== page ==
– by David Kozlowski

The Podcast

In the latest edition of Los Fanboys, Jammer, David, and Eric take a stab at what it’ll take for video game movies to be successful? Why do they, without fail, suck? What can filmmakers do to avoid the typical pitfalls? We delve into that very topic while discussing the latest Tomb Raider trailer.

From there, we hope into the big news pieces of the week, which include topics like Suicide Squad 2’s rumored premise, a potential Black Widow movie, and Rian Johnson debunking a Knights of Ren theory for Star Wars: The Last Jedi.


00:00:00 – Tarantino’s next: what could it be?
00:31:00 – Suicide Squad 2’s rumored premise is a disaster.
00:38:50 – Black Widow movie in the works.
00:45:20 – Denis Villeneuve calls Dune film Star Wars for adults.
00:50:40 – Rian Johnson debunks popular Star Wars theory.
00:58:54 – Peter Parker will be in Venom (rumor).
01:03:00 – What we’ve been watching: The Crown, Stranger Things 2, Molly’s Game, The End of the F***ing world, iZombie.

The Editorial

Tomb Raider returns to theaters — after a fifteen-year break — but is this the film that finally breaks the curse of bad video game movies? Well, the answer depends on what you expect from this oddball genre and whether there’s some kind of mystical formula for getting them right (whatever that means).

Let’s start with the obvious: live-action video game movies are awful.

Related – Tomb Raider: Lara Croft Is A Survivor In New Trailer Tease, Full Trailer Hits Later Today

If there’s a formula for making a great video game movie, few studios have discovered it. Vulture released a list of all 31 (to-date) live-action adaptations, counting down from least-bad-to-absolute-worst, as follows:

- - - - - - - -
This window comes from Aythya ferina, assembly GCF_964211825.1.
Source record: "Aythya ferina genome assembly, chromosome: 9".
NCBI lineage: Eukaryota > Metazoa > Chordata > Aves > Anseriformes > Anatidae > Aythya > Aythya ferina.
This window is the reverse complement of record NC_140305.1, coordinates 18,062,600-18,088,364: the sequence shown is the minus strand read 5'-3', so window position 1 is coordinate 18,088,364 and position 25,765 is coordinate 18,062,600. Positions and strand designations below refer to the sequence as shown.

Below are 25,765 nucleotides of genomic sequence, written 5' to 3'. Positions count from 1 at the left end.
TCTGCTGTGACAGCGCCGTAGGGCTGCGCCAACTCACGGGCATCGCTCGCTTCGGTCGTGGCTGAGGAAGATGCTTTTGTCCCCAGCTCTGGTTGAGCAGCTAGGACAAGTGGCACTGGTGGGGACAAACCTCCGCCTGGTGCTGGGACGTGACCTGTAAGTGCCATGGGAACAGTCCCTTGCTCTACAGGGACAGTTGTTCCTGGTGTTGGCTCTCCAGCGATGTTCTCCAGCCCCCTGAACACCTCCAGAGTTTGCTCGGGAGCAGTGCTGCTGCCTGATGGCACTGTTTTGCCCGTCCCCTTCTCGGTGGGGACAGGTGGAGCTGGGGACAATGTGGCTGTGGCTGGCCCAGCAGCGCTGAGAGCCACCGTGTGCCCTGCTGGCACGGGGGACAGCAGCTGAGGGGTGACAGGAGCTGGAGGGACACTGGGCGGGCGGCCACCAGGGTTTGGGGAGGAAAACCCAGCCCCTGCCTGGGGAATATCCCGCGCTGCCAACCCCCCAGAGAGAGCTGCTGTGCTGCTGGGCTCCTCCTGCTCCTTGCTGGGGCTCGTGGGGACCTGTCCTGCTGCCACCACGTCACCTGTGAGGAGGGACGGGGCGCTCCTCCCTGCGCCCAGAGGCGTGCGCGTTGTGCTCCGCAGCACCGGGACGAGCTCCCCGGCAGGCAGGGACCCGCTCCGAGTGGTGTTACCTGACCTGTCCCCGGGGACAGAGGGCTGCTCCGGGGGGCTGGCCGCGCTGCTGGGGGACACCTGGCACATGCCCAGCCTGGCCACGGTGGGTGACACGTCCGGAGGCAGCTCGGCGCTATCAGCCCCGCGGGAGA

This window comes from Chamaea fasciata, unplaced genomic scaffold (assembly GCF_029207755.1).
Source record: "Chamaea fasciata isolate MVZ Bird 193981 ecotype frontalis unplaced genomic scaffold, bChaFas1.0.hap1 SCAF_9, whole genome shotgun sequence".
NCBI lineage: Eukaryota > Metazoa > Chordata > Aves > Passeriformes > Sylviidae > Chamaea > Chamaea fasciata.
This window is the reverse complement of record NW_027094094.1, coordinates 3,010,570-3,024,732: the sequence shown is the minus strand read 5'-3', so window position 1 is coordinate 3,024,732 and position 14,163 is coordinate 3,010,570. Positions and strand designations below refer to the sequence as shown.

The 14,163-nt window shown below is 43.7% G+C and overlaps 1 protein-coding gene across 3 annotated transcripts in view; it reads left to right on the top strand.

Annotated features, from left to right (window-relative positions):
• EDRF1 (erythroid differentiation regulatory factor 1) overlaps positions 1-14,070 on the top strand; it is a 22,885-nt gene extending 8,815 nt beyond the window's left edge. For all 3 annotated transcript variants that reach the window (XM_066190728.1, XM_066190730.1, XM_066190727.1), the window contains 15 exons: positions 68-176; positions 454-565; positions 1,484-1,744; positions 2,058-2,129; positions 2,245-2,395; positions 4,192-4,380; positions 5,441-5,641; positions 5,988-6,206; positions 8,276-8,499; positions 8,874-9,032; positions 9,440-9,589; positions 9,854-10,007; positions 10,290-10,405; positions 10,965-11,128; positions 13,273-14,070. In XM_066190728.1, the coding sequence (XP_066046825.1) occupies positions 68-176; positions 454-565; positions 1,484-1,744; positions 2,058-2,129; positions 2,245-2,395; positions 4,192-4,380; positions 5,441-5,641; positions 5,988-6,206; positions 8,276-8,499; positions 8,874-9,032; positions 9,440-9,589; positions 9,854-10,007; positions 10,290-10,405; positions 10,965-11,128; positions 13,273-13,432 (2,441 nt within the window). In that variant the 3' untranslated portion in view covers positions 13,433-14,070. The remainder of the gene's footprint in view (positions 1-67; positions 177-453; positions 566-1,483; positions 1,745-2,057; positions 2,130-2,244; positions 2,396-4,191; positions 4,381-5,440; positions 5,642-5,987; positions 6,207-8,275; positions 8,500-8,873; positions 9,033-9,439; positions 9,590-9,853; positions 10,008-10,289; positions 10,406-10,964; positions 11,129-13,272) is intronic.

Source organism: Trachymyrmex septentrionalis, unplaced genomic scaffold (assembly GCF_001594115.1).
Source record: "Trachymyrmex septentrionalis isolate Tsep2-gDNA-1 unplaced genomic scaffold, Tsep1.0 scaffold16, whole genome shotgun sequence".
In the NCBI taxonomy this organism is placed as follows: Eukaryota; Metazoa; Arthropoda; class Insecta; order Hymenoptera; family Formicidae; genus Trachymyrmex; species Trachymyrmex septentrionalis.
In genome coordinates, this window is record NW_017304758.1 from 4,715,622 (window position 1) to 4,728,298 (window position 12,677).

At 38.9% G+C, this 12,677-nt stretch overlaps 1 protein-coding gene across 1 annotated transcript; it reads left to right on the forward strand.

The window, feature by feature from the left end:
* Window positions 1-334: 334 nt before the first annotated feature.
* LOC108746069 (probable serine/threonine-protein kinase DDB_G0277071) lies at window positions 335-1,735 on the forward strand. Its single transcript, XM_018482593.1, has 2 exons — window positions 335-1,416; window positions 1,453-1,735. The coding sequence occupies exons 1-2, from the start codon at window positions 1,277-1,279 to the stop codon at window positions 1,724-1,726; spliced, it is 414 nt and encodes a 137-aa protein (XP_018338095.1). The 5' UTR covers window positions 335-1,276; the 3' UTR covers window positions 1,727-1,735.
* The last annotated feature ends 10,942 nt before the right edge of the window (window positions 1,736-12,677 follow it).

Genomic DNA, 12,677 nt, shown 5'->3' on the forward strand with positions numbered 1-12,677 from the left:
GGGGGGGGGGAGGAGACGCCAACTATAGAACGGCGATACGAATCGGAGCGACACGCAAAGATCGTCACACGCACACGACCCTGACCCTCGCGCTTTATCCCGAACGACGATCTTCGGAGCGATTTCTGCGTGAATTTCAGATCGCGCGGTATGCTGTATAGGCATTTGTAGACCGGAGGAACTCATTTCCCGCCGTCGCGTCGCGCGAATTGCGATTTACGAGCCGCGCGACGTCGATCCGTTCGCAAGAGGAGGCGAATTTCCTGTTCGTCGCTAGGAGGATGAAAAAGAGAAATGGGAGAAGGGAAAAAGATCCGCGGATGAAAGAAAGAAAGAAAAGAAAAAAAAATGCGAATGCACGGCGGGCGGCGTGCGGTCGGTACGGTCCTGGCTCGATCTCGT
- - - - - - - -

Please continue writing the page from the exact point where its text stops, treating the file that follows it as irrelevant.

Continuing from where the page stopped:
31. Mortal Kombat (1995)
30. Super Mario Bros. (1993)
29. Street Fighter (1994)
28. Doom (2005)
27. Lara Croft: Tomb Raider (2001)
26. Far Cry (2008)
25. Resident Evil: Extinction (2007)

I’ll stop there, the evidence speaks for itself. Now, before you (virtually) rip my throat out and argue the merits of Warcraft (2016) or Hitman (2007), I think we can all agree that even the most-accomplished video game movie is deeply flawed. Why is that?

Let’s take a look at Jumanji: Welcome to the Jungle, which I contend is a great video game movie — and it’s not even based on an actual video game. Jumanji succeeds because it embraces the goofy nature of multiple lives, power-ups, and overpowered avatars; the film even displays graphical overlays at key points in the narrative… like an actual video game. It works because everyone is in on the joke. Jumanji knows what it is, and freaking goes for it.

Back to the Tomb Raider reboot, which stars Academy-Award winner Alicia Vikander (The Danish Girl) as Lara Croft. She’s opposed by veteran character actor Walton Goggins (The Shield, Justified), whose star is rapidly ascending. The cinematography is beautiful, the directing seems sharp, the action looks solid, and yet nothing stands out either.

Let’s dig into the trailer and see if we can spot what’s wrong. Croft learns that her late father was pursuing a terrorist organization that was bent on global genocide; she becomes stranded on a remote island, populated by the very terrorists she seeks; she fights back with her wits, fists, and a bow-and-arrow… wait, isn’t this the core premise of The CW’s Arrow?

Video game plots are often derivative so this isn’t Tomb Raider‘s worst sin. However, the film suffers from the same problems plaguing every other live-action video game movie: it takes things way, way too seriously, which misses the entire point of these adaptations.

Consider this early fight scene in Jumanji: Dwayne Johnson’s character — a computer-generated avatar — battles a string of thugs using his unique fighting abilities. He calls out each move in real-time: parry-parry-block-uppercut — you can almost feel the button presses! In that moment, the movie totally nails the feeling of a video game. It’s a crazy fun sequence (and the movie is packed with them).

Tomb Raider is based on an actual video game series, which drops Croft into a survival scenario within a non-linear, open-world environment. Players explore, experiment, and learn through trial-and-error. The film version tells a linear story, wherein the audience passively watches (eating popcorn is not a form of interaction). The game and the movie share character names, visuals, and some set-piece action moments, but that’s about all.